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* Daniela Florescu <firstname.lastname@example.org> [2004-12-27 21:31]:
> > Java is not assembler.
> I agree, Java over SAX or STAX is not assembler, as far I am
> concerned it's worse then assembler :-) At least assembler had
> some beauty, and you could really write astute programs with it.
> Remark it is not the Java that I have problems with, it's simply
> the combination Java over SAX or STAX. It's a high level language
> over a too low level (i.e bit-level) API, it makes no sense
> architecturally to me.
> Of course Java over SAX or STAX is a good way to implement XQuery
> or XSLT runtimes, but not to write end applications for XML
> information processing.
It's a good way to implement a parser.
Have you seriously considered the "end application" that I've
described to you? Have you seriously considered what I'm trying
to accomplish? I am coming at XML as a cheap parser.
> I guess we'll have to agree to disagree and move on. If you like
> to write (and rewrite :-) applications like this for fun, I guess
> I'm not gone be able to convince you, right ? :-)
It is the wrong tool for the job. It would only make my job more
complex. I'm using SAX as a langauge parser.
I'm not doing "information processing". I'm parsing a language.
I want a stream of lexemes, with an implied tree structure, to
drive the construction of an AST.
In this case, I am saving an enormous amount of time by using an
existing grammar, XML, and XML Schema for validation, and SAX
for parsing, and my own library to maintain a parse state.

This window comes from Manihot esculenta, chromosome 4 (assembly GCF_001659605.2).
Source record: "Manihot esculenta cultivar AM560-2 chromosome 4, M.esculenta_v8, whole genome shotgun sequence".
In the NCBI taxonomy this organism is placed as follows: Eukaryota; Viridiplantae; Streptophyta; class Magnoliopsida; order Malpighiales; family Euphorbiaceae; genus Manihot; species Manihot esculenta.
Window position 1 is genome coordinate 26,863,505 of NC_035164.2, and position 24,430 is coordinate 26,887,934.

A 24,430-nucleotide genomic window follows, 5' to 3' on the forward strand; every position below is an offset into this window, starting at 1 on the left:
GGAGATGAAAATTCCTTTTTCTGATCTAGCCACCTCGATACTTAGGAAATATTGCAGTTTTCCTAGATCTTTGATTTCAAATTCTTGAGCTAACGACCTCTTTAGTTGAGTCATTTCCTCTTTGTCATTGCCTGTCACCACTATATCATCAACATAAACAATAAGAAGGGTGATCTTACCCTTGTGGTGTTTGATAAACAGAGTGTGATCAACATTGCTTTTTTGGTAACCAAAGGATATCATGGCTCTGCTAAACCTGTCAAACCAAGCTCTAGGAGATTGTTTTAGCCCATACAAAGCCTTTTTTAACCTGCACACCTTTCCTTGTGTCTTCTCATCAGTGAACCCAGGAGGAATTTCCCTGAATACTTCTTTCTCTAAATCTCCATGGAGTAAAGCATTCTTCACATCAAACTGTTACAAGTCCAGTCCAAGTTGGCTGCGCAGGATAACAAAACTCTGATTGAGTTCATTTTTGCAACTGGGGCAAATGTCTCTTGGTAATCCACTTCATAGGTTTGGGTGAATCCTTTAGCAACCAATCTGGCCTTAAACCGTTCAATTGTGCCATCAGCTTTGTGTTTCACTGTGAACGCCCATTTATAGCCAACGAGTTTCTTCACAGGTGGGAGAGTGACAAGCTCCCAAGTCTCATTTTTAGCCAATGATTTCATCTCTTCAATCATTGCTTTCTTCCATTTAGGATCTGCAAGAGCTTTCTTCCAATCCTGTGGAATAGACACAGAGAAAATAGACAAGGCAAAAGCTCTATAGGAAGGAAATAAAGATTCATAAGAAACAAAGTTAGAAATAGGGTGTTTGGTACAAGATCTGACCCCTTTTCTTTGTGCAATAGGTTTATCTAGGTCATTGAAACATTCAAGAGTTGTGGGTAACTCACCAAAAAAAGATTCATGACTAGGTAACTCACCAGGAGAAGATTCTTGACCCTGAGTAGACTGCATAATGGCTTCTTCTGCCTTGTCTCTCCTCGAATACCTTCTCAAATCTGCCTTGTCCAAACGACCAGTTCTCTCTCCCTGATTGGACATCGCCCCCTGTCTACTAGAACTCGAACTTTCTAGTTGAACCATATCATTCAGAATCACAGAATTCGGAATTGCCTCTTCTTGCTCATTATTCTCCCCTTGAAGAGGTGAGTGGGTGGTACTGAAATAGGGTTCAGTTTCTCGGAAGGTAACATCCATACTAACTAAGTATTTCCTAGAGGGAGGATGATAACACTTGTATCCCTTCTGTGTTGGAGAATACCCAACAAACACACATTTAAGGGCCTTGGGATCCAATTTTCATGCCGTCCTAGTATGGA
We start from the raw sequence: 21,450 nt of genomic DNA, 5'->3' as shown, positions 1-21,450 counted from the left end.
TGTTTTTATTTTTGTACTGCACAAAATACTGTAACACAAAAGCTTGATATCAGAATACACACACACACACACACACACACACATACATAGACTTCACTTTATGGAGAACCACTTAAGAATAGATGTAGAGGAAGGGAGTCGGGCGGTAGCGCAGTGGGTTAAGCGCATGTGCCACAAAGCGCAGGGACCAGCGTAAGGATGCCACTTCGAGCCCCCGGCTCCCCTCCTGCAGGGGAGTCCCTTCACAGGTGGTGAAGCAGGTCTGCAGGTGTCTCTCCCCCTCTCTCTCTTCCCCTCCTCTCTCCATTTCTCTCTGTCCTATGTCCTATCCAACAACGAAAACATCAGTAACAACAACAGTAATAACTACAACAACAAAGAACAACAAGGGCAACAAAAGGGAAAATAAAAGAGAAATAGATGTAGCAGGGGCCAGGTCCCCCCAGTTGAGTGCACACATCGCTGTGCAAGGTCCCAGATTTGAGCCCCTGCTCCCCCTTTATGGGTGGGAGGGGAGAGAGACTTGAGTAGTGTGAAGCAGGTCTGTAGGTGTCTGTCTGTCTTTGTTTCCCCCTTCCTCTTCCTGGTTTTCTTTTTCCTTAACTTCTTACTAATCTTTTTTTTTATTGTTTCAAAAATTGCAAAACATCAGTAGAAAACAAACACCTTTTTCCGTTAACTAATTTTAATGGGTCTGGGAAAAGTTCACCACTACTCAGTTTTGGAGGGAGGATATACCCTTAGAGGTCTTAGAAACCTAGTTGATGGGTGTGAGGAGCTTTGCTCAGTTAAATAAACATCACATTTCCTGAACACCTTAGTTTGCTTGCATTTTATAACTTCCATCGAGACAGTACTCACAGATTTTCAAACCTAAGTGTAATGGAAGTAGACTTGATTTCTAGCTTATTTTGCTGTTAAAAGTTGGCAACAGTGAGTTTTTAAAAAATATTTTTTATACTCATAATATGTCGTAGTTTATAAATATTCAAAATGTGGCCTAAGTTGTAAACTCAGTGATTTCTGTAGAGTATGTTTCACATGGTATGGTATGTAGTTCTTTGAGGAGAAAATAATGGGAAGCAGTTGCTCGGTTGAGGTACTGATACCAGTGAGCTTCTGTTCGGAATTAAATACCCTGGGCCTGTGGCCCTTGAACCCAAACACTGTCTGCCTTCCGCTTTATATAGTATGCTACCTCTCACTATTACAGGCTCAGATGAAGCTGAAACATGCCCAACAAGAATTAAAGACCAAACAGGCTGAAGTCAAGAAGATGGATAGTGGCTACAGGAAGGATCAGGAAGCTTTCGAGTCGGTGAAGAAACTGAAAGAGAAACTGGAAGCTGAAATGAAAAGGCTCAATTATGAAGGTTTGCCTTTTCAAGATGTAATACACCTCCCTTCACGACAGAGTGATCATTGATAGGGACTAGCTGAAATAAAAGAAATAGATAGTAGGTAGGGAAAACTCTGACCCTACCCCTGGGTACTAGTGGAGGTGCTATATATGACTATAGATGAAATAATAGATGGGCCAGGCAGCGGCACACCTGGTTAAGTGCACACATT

If I were in the rewriting mood, I'd break out JavaCC and design
a Java dynamic invocation langauge. I'm not. I'm using an
existing parser. Gonzo reuse.
It's not a choice of SAX, XQuery, or XSLT, its a choice of SAX,
DOM, JavaCC, or ANTLR.
> >XSLT can be mind-boggling complex.
> Did you try XQuery ? I strongly encourage you to try at least one
> of those higher level XML processing languages; you might
> appreciate the advantages. And if you think they don't solve your
> problem, I would like to understand more about your problem and
> why weren't they good enough.
Not applicable. They are not applicable. It's not a matter of
good enough. It's not an issue of performance. It is an issue of
the programming task. Not applicate. I'll say it again.
I am way cool with XSLT. It is swell.
It can be complex. The OP was saying that XSLT can be convoluted
if it is applied to the wrong task. I'm making the point that
XSLT is a complex functional programming language. It is not an
invariably simplier solution to any programing task that has the
letters L, M, and W, or maybe, X involved.
I've said now, any number of times, why XQuery and XSLT are not
They are not in my problem space. I need no more processing once
I get my events. There is no need for me to extract the
information out of order. I am doing stream processing, pure
stream processing, because my application calls for pure stream
processing. XML is the solution I chose for stream processing, I
did not choose stream processing for some arbitrary XML
How would I employ XSLT to assemble and Abstract Syntax Tree
that represents a *graph* of Java method invocations? What would
the XSLT emit? A Java class file that I'd then compile?
If all I would do is call a Java function for every element
matched by the XSLT transform, what has XSLT or XQuery bought me?
Writing dozens of external Java methods, maintianing a mindless
XLST script that calls each one, and then, I'd have to somehow
convey to the Java method the current state of the parse. I've
gone backwards, or rather, the information I need is lost in the
abstraction you are proposing, I have to reconstruct it.
Not good enough is not my issue. Not applicable is my issue.
The solution you provided, where all XQuery does is call a
How is that better than SAX? You offered, what, easier to make
changes? In what way? Change grammar, change matching, change
code, verus change grammar, change strategy composition, change code.
I've now answered your question in detail. Does this help your
Alan Gutierrez - email@example.com